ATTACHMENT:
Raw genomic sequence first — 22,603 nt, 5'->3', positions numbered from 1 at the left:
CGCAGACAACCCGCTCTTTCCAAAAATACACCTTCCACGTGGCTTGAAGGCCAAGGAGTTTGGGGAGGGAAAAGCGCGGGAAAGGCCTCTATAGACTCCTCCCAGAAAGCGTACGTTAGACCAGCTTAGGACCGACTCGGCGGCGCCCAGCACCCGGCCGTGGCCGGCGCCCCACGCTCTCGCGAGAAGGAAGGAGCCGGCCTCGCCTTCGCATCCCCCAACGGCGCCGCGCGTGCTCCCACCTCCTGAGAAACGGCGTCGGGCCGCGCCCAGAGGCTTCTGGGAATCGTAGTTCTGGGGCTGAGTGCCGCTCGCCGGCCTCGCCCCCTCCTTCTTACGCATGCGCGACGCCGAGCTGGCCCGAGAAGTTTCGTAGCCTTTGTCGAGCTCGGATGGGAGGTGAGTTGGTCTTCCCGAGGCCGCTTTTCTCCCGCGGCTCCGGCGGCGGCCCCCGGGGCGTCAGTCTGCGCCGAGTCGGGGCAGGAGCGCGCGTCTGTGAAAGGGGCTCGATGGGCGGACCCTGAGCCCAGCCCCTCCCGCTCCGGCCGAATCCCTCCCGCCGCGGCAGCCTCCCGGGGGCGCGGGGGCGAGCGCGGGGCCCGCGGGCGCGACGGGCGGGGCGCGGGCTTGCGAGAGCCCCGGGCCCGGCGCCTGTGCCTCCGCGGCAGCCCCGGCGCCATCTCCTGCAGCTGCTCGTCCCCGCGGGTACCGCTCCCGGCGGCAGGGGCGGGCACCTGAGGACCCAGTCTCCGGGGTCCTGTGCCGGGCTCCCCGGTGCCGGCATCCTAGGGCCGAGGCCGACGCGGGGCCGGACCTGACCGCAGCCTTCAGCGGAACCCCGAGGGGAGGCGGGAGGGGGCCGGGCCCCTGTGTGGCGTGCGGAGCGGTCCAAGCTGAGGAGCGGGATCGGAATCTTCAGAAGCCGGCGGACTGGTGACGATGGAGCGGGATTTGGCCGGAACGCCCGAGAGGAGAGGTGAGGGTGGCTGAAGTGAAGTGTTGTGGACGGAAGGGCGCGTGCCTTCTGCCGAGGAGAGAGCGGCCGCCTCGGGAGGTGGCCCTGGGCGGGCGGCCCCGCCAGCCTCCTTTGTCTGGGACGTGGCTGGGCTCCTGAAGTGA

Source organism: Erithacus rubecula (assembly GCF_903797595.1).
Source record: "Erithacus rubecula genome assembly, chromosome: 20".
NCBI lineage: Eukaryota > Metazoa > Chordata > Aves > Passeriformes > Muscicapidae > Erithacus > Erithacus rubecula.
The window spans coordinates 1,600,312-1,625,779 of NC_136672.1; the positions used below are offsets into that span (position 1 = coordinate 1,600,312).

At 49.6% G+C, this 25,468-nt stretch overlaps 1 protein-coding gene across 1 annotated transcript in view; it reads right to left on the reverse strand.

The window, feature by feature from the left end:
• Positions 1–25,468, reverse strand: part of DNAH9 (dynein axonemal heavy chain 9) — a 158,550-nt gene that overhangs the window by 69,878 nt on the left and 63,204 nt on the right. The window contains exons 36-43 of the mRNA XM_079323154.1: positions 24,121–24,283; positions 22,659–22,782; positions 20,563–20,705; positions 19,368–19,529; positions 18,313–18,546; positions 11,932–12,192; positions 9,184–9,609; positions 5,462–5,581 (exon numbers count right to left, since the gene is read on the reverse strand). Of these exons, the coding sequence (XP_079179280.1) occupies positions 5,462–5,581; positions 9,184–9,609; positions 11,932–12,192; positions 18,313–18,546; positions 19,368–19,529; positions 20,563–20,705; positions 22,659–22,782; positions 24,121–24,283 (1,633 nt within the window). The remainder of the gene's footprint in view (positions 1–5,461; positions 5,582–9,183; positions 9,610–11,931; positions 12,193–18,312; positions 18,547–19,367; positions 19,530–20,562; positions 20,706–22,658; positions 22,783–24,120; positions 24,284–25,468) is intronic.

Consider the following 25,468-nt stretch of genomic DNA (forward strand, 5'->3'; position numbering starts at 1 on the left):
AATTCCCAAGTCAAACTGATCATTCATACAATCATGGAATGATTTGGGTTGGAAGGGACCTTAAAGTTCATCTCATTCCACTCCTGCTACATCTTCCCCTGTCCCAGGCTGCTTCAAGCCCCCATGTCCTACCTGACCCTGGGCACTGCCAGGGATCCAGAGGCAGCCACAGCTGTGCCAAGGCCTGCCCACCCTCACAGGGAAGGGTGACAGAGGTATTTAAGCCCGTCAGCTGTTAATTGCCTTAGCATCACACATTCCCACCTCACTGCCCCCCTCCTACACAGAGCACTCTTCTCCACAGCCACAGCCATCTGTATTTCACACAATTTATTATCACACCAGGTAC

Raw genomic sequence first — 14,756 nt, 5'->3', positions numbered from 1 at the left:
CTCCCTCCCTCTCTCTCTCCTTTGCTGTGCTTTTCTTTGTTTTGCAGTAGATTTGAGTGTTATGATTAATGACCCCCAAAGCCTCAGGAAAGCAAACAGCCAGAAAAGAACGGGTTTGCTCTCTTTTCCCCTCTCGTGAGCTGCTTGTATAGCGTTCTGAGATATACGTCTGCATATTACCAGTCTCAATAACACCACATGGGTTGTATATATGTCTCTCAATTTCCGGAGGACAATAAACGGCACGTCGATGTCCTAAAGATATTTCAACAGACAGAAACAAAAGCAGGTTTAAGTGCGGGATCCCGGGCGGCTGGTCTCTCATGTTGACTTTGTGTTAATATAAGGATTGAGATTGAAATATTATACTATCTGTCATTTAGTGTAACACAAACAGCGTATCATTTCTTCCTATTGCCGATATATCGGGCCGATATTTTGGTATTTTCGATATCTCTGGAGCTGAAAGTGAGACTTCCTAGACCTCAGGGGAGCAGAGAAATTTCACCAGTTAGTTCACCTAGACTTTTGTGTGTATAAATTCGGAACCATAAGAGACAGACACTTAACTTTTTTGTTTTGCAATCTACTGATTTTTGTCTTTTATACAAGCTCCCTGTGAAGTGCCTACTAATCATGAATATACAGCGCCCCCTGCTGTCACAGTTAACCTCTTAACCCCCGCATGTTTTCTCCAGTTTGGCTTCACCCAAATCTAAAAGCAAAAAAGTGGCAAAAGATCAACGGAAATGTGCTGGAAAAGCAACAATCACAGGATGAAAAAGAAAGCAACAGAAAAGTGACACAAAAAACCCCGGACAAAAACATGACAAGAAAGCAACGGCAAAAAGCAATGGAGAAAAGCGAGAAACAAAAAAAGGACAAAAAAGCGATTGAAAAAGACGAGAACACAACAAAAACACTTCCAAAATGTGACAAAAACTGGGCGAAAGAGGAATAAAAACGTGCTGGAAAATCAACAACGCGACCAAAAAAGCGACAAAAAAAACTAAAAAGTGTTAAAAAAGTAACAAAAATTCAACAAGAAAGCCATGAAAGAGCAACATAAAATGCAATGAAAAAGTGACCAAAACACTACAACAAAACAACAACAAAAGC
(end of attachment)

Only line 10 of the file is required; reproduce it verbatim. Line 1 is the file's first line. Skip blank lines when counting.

Consider the following 25,468-nt stretch of genomic DNA (forward strand, 5'->3'; position numbering starts at 1 on the left):